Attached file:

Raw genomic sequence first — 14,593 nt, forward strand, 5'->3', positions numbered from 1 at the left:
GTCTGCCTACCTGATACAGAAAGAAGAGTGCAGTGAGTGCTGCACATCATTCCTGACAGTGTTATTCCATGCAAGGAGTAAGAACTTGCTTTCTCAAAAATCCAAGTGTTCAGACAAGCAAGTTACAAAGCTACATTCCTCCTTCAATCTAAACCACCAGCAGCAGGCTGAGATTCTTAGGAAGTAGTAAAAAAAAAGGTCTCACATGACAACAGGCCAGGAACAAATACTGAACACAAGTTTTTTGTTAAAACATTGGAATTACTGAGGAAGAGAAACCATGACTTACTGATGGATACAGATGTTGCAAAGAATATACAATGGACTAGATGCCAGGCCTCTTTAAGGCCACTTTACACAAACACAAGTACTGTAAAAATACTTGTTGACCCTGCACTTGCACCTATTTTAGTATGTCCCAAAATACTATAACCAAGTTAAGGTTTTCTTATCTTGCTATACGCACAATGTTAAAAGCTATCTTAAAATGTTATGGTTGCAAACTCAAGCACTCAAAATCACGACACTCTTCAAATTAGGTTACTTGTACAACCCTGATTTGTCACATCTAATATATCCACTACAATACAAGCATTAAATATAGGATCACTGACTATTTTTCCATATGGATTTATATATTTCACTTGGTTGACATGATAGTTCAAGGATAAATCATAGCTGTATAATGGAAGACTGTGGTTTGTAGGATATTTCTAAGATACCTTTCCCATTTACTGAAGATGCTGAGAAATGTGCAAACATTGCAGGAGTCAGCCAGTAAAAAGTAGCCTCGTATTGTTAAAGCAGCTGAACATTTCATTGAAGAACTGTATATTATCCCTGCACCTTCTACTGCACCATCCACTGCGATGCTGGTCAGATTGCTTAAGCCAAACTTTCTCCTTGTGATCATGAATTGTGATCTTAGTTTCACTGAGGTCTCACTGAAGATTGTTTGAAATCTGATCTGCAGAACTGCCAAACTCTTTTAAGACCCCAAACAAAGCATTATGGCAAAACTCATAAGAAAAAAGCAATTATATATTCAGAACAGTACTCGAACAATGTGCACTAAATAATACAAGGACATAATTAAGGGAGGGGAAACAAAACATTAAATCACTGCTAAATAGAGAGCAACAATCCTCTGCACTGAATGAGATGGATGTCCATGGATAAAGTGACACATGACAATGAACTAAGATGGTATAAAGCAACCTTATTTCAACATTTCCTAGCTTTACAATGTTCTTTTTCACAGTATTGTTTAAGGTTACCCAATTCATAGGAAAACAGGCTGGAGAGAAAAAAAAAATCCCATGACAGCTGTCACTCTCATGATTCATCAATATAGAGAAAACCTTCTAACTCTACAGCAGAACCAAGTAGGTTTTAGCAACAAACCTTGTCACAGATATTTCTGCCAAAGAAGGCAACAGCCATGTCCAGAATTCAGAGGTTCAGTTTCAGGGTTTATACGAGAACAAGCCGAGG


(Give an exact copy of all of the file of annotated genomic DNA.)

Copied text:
Raw genomic sequence first — 14,593 nt, forward strand, 5'->3', positions numbered from 1 at the left:
GTCTGCCTACCTGATACAGAAAGAAGAGTGCAGTGAGTGCTGCACATCATTCCTGACAGTGTTATTCCATGCAAGGAGTAAGAACTTGCTTTCTCAAAAATCCAAGTGTTCAGACAAGCAAGTTACAAAGCTACATTCCTCCTTCAATCTAAACCACCAGCAGCAGGCTGAGATTCTTAGGAAGTAGTAAAAAAAAAGGTCTCACATGACAACAGGCCAGGAACAAATACTGAACACAAGTTTTTTGTTAAAACATTGGAATTACTGAGGAAGAGAAACCATGACTTACTGATGGATACAGATGTTGCAAAGAATATACAATGGACTAGATGCCAGGCCTCTTTAAGGCCACTTTACACAAACACAAGTACTGTAAAAATACTTGTTGACCCTGCACTTGCACCTATTTTAGTATGTCCCAAAATACTATAACCAAGTTAAGGTTTTCTTATCTTGCTATACGCACAATGTTAAAAGCTATCTTAAAATGTTATGGTTGCAAACTCAAGCACTCAAAATCACGACACTCTTCAAATTAGGTTACTTGTACAACCCTGATTTGTCACATCTAATATATCCACTACAATACAAGCATTAAATATAGGATCACTGACTATTTTTCCATATGGATTTATATATTTCACTTGGTTGACATGATAGTTCAAGGATAAATCATAGCTGTATAATGGAAGACTGTGGTTTGTAGGATATTTCTAAGATACCTTTCCCATTTACTGAAGATGCTGAGAAATGTGCAAACATTGCAGGAGTCAGCCAGTAAAAAGTAGCCTCGTATTGTTAAAGCAGCTGAACATTTCATTGAAGAACTGTATATTATCCCTGCACCTTCTACTGCACCATCCACTGCGATGCTGGTCAGATTGCTTAAGCCAAACTTTCTCCTTGTGATCATGAATTGTGATCTTAGTTTCACTGAGGTCTCACTGAAGATTGTTTGAAATCTGATCTGCAGAACTGCCAAACTCTTTTAAGACCCCAAACAAAGCATTATGGCAAAACTCATAAGAAAAAAGCAATTATATATTCAGAACAGTACTCGAACAATGTGCACTAAATAATACAAGGACATAATTAAGGGAGGGGAAACAAAACATTAAATCACTGCTAAATAGAGAGCAACAATCCTCTGCACTGAATGAGATGGATGTCCATGGATAAAGTGACACATGACAATGAACTAAGATGGTATAAAGCAACCTTATTTCAACATTTCCTAGCTTTACAATGTTCTTTTTCACAGTATTGTTTAAGGTTACCCAATTCATAGGAAAACAGGCTGGAGAGAAAAAAAAAATCCCATGACAGCTGTCACTCTCATGATTCATCAATATAGAGAAAACCTTCTAACTCTACAGCAGAACCAAGTAGGTTTTAGCAACAAACCTTGTCACAGATATTTCTGCCAAAGAAGGCAACAGCCATGTCCAGAATTCAGAGGTTCAGTTTCAGGGTTTATACGAGAACAAGCCGAGG